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Synopsis

Pakistan, a nation for only fifty-five years, has had a turbulent history. Ruled by the military for half its existence, it has seen three wars with India and the loss of much of its territory. The combination of political instability, deep-seated economic and social problems, and access to nuclear weapons has made it one of the most strategically sensitive countries in the world. The war in neighboring Afghanistan has placed it at the very center of global attention and projected its military ruler, General Pervez Musharraf, onto the world stage.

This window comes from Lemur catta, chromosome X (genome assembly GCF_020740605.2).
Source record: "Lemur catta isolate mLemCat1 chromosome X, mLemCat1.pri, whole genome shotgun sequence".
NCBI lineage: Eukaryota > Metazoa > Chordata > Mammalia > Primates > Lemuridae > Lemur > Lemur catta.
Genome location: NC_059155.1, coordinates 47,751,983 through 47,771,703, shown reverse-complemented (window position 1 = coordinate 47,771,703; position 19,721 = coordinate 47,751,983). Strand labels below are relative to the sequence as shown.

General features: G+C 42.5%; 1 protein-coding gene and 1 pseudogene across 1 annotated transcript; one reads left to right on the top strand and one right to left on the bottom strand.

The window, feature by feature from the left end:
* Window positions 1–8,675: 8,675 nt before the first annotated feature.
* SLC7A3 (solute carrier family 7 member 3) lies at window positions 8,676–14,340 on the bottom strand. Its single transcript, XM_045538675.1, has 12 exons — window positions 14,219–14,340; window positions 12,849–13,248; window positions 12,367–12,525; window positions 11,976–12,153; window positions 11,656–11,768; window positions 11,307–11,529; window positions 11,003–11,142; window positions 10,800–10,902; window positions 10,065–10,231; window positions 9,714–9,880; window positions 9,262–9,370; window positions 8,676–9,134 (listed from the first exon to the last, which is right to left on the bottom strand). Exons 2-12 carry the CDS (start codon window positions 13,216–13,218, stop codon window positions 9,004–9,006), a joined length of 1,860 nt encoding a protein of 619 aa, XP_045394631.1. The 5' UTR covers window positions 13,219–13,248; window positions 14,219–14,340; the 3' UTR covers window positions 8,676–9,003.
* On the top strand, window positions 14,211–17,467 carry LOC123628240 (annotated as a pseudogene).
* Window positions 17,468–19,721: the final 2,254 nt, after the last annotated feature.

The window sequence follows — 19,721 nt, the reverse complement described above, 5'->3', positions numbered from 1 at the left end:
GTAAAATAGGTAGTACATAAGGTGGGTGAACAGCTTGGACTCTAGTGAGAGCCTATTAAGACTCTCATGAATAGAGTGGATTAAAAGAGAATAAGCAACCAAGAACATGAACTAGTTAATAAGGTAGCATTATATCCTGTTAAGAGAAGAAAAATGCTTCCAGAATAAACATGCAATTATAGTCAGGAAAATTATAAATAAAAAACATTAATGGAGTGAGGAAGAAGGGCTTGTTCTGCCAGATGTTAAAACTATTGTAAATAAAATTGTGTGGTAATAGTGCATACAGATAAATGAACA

Musharraf has become the first Pakistani leader in thirty years to dare to confront the country’s Islamic extremists. But can he succeed in controlling the forces that helped create the Taliban in Afghanistan? In this riveting history of Pakistan from 1947 to the present, Bennett Jones describes the many fault lines in Pakistani society. While most Pakistanis have a moderate, tolerant vision of Islam, he argues, the country’s central institutions are so weak that the military regime may prove incapable of rescuing the “failed state” of Pakistan.

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